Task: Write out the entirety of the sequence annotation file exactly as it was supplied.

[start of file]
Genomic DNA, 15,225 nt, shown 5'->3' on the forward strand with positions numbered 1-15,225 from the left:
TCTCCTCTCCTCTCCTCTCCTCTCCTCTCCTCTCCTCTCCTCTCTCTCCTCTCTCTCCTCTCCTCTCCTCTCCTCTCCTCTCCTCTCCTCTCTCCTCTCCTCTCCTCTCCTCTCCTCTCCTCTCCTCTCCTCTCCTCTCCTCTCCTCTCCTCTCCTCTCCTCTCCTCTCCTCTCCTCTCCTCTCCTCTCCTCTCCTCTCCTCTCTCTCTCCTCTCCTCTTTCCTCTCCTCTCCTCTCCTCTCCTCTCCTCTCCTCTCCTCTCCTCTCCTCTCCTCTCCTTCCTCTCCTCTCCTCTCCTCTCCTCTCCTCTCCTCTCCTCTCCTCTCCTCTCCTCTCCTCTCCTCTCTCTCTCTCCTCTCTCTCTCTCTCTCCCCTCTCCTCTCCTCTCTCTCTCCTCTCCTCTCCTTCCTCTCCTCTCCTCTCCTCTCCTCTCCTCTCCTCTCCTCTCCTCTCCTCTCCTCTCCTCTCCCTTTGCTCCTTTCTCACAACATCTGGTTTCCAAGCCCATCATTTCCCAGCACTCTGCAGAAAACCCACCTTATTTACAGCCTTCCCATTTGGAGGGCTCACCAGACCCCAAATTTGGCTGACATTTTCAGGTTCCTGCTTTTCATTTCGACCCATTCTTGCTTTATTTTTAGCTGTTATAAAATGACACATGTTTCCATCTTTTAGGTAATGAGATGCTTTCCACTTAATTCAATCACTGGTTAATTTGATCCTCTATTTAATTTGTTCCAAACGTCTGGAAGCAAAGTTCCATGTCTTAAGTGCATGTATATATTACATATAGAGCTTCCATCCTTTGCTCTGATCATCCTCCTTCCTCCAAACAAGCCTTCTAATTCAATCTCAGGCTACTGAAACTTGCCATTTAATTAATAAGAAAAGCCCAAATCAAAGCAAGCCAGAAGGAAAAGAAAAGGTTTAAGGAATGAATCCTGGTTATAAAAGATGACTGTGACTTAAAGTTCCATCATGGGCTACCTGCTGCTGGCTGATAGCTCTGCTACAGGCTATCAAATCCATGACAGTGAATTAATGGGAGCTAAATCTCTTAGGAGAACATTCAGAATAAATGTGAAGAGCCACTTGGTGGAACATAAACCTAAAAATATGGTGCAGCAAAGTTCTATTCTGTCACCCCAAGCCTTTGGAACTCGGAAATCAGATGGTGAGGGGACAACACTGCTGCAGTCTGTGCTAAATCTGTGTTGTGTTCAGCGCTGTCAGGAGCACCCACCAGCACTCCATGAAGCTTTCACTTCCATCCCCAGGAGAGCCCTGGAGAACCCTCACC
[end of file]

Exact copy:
Genomic DNA, 15,225 nt, shown 5'->3' on the forward strand with positions numbered 1-15,225 from the left:
TCTCCTCTCCTCTCCTCTCCTCTCCTCTCCTCTCCTCTCCTCTCTCTCCTCTCTCTCCTCTCCTCTCCTCTCCTCTCCTCTCCTCTCCTCTCTCCTCTCCTCTCCTCTCCTCTCCTCTCCTCTCCTCTCCTCTCCTCTCCTCTCCTCTCCTCTCCTCTCCTCTCCTCTCCTCTCCTCTCCTCTCCTCTCCTCTCCTCTCCTCTCTCTCTCCTCTCCTCTTTCCTCTCCTCTCCTCTCCTCTCCTCTCCTCTCCTCTCCTCTCCTCTCCTCTCCTCTCCTTCCTCTCCTCTCCTCTCCTCTCCTCTCCTCTCCTCTCCTCTCCTCTCCTCTCCTCTCCTCTCCTCTCTCTCTCTCCTCTCTCTCTCTCTCTCCCCTCTCCTCTCCTCTCTCTCTCCTCTCCTCTCCTTCCTCTCCTCTCCTCTCCTCTCCTCTCCTCTCCTCTCCTCTCCTCTCCTCTCCTCTCCTCTCCCTTTGCTCCTTTCTCACAACATCTGGTTTCCAAGCCCATCATTTCCCAGCACTCTGCAGAAAACCCACCTTATTTACAGCCTTCCCATTTGGAGGGCTCACCAGACCCCAAATTTGGCTGACATTTTCAGGTTCCTGCTTTTCATTTCGACCCATTCTTGCTTTATTTTTAGCTGTTATAAAATGACACATGTTTCCATCTTTTAGGTAATGAGATGCTTTCCACTTAATTCAATCACTGGTTAATTTGATCCTCTATTTAATTTGTTCCAAACGTCTGGAAGCAAAGTTCCATGTCTTAAGTGCATGTATATATTACATATAGAGCTTCCATCCTTTGCTCTGATCATCCTCCTTCCTCCAAACAAGCCTTCTAATTCAATCTCAGGCTACTGAAACTTGCCATTTAATTAATAAGAAAAGCCCAAATCAAAGCAAGCCAGAAGGAAAAGAAAAGGTTTAAGGAATGAATCCTGGTTATAAAAGATGACTGTGACTTAAAGTTCCATCATGGGCTACCTGCTGCTGGCTGATAGCTCTGCTACAGGCTATCAAATCCATGACAGTGAATTAATGGGAGCTAAATCTCTTAGGAGAACATTCAGAATAAATGTGAAGAGCCACTTGGTGGAACATAAACCTAAAAATATGGTGCAGCAAAGTTCTATTCTGTCACCCCAAGCCTTTGGAACTCGGAAATCAGATGGTGAGGGGACAACACTGCTGCAGTCTGTGCTAAATCTGTGTTGTGTTCAGCGCTGTCAGGAGCACCCACCAGCACTCCATGAAGCTTTCACTTCCATCCCCAGGAGAGCCCTGGAGAACCCTCACC